Bivariate twin modeling (Table 5) confirmed these observations (full model fits shown in eTable 5 in the Supplement). High genetic correlations were evident between paranoia and hallucinations, paranoia and cognitive disorganization, and hallucinations and cognitive disorganization (rA = 0.61-0.63). A moderate genetic correlation (rA = 0.27) was found between cognitive disorganization and parent-rated negative symptoms. The proportion of covariation between each pair of variables was accounted for primarily by genetic influences; bivariate heritabilities ranged from 54% (cognitive disorganization and negative symptoms) to 71% (paranoia and cognitive disorganization). Shared environmental influences were important for the relationship between cognitive disorganization and parent-rated negative symptoms only.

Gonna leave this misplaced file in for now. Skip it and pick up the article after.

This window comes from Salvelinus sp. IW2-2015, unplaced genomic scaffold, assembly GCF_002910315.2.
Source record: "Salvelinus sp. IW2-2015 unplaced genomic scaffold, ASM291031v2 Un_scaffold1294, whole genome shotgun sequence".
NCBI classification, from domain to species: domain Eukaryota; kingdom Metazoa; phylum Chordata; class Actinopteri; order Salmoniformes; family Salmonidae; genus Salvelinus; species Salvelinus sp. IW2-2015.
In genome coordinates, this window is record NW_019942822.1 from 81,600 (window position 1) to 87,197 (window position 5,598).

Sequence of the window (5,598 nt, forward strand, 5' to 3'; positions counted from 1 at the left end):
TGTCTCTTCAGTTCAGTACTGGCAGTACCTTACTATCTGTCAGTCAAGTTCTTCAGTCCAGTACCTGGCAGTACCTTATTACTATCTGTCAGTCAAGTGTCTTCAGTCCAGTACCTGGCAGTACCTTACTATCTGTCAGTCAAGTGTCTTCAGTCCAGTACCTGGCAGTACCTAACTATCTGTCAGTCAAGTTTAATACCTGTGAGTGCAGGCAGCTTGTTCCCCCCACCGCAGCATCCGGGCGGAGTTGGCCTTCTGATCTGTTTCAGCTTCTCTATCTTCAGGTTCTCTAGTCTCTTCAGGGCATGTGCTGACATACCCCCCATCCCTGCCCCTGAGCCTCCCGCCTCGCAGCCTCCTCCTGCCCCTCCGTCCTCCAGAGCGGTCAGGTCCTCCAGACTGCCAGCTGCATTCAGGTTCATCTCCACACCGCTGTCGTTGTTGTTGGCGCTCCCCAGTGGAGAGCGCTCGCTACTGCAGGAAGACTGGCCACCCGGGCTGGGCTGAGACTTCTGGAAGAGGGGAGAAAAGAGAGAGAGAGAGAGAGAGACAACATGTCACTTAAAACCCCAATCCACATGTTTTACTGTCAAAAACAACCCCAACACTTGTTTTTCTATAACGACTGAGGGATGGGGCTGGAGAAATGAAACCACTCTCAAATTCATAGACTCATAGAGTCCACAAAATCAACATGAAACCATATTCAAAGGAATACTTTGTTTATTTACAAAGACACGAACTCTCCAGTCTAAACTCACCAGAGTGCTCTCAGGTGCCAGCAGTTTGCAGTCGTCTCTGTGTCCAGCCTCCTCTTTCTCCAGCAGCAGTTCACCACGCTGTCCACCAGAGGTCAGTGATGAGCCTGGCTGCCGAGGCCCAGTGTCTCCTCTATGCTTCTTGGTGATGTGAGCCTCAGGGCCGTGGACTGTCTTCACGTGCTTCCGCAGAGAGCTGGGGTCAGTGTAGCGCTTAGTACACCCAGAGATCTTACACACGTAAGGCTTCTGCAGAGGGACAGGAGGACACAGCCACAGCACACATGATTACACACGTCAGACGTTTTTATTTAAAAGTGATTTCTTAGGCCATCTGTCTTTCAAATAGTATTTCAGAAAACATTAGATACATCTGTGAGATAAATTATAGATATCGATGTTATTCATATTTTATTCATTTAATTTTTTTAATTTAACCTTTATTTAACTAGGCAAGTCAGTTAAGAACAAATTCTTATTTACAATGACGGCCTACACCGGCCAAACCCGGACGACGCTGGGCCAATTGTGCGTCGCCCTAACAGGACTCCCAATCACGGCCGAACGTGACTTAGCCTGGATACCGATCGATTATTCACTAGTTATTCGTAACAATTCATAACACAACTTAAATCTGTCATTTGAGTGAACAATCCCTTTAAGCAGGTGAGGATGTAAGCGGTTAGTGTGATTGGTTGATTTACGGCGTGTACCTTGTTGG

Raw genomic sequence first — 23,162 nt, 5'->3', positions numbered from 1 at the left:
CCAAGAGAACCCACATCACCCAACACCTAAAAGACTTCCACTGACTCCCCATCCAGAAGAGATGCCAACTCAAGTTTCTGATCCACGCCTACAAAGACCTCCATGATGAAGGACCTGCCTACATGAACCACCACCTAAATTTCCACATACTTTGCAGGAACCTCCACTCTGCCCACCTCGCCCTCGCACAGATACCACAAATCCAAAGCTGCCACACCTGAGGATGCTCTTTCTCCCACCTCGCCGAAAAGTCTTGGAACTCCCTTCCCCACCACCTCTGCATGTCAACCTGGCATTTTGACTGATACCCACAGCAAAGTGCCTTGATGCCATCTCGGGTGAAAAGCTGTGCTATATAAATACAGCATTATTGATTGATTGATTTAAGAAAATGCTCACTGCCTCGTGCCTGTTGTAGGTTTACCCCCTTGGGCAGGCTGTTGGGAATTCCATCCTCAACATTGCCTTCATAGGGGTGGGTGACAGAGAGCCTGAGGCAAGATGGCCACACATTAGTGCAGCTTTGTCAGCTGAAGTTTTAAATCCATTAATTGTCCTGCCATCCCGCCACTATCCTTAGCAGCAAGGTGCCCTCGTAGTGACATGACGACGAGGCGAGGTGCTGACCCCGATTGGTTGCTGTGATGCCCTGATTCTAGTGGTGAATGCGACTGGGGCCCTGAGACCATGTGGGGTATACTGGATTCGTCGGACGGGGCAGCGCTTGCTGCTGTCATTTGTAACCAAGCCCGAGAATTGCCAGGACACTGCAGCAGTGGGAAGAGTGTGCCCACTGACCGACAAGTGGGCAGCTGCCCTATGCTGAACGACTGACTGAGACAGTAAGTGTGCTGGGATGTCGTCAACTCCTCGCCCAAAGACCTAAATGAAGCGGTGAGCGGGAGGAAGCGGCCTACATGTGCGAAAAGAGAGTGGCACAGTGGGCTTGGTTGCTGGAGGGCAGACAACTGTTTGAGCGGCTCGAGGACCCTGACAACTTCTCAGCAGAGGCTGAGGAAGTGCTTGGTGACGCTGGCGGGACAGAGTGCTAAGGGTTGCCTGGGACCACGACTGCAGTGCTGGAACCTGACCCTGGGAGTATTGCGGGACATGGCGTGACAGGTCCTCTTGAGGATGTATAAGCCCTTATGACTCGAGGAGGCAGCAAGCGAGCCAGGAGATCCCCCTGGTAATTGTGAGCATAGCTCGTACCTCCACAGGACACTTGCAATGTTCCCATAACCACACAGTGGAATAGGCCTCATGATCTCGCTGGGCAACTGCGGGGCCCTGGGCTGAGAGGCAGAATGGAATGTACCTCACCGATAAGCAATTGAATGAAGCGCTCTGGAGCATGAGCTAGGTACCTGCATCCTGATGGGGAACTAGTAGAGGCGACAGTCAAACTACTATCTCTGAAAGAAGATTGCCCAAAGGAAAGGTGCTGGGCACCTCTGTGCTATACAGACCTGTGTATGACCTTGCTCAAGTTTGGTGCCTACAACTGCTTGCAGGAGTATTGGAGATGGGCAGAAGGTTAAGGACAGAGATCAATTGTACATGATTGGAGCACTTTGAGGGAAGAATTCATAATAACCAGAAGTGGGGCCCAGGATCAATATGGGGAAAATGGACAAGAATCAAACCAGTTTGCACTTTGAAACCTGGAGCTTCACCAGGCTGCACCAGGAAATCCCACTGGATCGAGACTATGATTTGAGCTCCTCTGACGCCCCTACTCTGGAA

Moderate nonshared environmental correlations were evident between paranoia and hallucinations, paranoia and cognitive disorganization, and hallucinations and cognitive disorganization (rE = 0.24-0.33), indicating that some nonshared environmental influences are shared between different PE. A lower nonshared environmental correlation (rE = 0.10) was evident between cognitive disorganization and parent-rated negative symptoms. A significant proportion of the covariance between PE was explained by nonshared environmental influences (12%-36%).